Continuous variables are presented as medians with interquartile ranges (IQRs). Time to recurrence was measured from the date of surgery until the first diagnosis of any recurrence (either locoregional or distant). Hazard function estimates were calculated using the Epanechnikov boundary kernel function with both left and right boundary corrections. The time domain minimum was 0; the maximum time required at least 10 patients to remain at risk. The pilot bandwidth used in the mean-square error minimization was the one recommended by Müller and Wang [34]. Cumulative incidence was estimated using the competing risk approach: for any recurrence, death without recurrence is considered a competing risk; for locoregional recurrence, distant recurrence and death without recurrence are considered competing risks; while for distant recurrence, locoregional recurrence and death without recurrence are considered competing risks. All statistical analyses were performed using R 3.3.1 (R Core Team, Vienna, Austria) with the muhaz package. Comparisons between surgical groups and histologic subtypes are descriptive; no formal statistical testing was conducted.

CONCLUSIONS

This study demonstrates that, for pathologic stage I-IIA lung ADC, recurrence hazard is clearly stratified by histologic subtype, especially by the presence of high-grade subtypes (MIP, SOL). One-third of patients with stage I-IIA lung ADC had no high-grade subtypes; in these patients, recurrence hazard was consistently very low (<2% risk/year) during the ten years after surgery, without any evident increases in hazard. Our findings suggest that histologic subtyping has utility for determining surveillance protocols. For low-risk patients, a reduced frequency of follow-up during the first two years after surgery may be a safe and acceptable option.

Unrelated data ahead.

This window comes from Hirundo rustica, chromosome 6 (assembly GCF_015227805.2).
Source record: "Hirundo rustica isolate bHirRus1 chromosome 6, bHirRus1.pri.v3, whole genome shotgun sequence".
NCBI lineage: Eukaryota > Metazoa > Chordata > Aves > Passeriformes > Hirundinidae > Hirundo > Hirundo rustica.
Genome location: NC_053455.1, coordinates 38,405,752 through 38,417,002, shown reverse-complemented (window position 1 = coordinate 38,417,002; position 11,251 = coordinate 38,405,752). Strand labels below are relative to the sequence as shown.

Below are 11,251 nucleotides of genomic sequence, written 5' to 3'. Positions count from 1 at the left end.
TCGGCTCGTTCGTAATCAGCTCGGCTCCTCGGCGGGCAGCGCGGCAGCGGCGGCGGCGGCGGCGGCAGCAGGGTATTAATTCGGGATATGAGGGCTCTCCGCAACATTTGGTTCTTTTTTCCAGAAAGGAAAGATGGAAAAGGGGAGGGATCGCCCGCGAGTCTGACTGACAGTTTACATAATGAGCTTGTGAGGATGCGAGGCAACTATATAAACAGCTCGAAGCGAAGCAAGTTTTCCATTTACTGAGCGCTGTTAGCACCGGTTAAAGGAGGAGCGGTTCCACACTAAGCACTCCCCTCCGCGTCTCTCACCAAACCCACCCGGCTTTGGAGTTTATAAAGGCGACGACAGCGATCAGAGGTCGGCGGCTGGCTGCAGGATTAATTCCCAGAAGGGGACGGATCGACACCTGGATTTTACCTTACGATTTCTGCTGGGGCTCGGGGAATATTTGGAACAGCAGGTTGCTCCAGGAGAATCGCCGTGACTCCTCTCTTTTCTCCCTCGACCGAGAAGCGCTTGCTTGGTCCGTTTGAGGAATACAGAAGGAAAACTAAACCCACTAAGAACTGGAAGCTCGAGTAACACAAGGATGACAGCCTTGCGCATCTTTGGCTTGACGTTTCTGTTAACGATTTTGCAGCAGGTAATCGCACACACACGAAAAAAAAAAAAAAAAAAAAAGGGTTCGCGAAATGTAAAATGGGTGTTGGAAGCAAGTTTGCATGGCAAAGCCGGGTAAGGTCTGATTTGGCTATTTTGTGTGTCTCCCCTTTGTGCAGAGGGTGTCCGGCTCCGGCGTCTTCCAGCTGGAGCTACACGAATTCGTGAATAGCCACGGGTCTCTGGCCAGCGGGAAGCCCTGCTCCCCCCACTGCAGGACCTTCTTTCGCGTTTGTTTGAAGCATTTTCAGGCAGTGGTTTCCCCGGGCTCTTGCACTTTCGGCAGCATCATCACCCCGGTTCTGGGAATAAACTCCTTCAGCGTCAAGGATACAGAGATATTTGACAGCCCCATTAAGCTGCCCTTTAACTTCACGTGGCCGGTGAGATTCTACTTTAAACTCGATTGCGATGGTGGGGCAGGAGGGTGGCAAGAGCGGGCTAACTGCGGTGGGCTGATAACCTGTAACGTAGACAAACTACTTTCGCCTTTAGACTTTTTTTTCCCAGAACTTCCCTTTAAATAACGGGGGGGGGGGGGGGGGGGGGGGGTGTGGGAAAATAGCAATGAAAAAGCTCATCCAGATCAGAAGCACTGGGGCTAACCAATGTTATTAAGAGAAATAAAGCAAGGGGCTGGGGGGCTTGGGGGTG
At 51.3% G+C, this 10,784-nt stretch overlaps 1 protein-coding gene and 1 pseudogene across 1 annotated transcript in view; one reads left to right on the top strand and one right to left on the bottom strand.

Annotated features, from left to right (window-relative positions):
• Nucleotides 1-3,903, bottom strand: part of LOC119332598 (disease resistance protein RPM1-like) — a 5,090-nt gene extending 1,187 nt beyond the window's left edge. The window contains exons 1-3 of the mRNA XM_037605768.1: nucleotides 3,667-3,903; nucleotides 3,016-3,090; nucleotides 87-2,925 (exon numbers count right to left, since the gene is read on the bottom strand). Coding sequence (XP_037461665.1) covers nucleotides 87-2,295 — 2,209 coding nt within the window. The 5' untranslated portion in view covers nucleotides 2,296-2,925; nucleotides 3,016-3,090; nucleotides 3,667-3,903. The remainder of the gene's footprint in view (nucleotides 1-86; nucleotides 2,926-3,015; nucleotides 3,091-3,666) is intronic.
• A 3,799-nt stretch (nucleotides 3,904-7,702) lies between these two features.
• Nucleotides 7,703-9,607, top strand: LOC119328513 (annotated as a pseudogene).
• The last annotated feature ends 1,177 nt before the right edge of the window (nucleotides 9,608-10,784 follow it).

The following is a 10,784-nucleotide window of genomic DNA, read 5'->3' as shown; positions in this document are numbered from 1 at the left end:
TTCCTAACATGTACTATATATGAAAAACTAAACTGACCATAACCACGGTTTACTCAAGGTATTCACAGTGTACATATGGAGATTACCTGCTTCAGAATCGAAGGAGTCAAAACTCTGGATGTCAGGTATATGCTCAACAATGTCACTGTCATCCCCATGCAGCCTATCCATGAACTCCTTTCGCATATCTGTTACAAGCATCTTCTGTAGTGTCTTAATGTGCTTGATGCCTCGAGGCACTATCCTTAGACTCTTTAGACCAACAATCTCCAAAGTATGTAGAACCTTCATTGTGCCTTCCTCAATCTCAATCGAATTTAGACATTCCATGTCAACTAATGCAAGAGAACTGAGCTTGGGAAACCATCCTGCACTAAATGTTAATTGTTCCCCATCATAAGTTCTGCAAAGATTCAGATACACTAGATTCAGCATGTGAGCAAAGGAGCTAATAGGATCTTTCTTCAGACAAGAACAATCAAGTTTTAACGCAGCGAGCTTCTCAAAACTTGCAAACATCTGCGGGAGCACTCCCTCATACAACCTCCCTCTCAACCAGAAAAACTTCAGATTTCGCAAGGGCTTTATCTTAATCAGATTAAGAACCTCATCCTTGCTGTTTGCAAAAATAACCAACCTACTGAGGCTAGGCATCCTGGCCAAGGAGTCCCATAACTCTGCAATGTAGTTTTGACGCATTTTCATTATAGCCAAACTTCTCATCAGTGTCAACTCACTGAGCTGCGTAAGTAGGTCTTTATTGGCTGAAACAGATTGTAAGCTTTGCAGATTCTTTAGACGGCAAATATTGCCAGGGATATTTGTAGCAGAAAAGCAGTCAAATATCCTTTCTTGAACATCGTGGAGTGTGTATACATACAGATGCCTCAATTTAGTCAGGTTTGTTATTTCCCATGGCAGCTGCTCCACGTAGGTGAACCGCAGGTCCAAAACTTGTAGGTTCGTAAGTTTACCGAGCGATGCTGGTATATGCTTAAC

Abbreviations

ACI: acinar; ADC: adenocarcinoma; AIS: adenocarcinoma in situ; COL: colloid; CT: computed tomography; H&E: hematoxylin and eosin; IQR: interquartile range; LEP: lepidic; MIA: minimally invasive adenocarcinoma; MIP: micropapillary; MSK: Memorial Sloan Kettering Cancer Center; MUC: invasive mucinous; NSCLC: non-small cell lung cancer; PAP: papillary; PET/CT: positron emission tomography/computed tomography; SOL: solid; WHO: World Health Organization.

Author contributions

PSA is the guarantor of the manuscript and had full access to all the data in the study and had final responsibility for the decision to submit for publication. YT and TE designed figures and collected and analyzed data. KK, SL, RGA, and RGV collected and analyzed data. KST designed the figures and analyzed and interpreted data. PSA designed the study and figures and collected, analyzed, and interpreted data. Development of the first draft of the manuscript was performed by YT, TE, and PSA. All authors contributed to drafting the manuscript and provided final approval to submit for publication.

ACKNOWLEDGMENTS

We thank David B. Sewell of the MSK Thoracic Surgery Service for his editorial assistance.

CONFLICTS OF INTEREST

The authors have no potential conflicts of interest to disclose.

FUNDING

This work is supported by grants from the National Institutes of Health (R01CA236615, U54 CA137788, and P30 CA008748); the U.S. Department of Defense (LC110202 and CA170630); the Joanne and John DallePezze Foundation; the Derfner Foundation; and the Mr. William H. Goodwin and Mrs. Alice Goodwin, the Commonwealth Foundation for Cancer Research, and the Experimental Therapeutics Center of Memorial Sloan Kettering Cancer Center.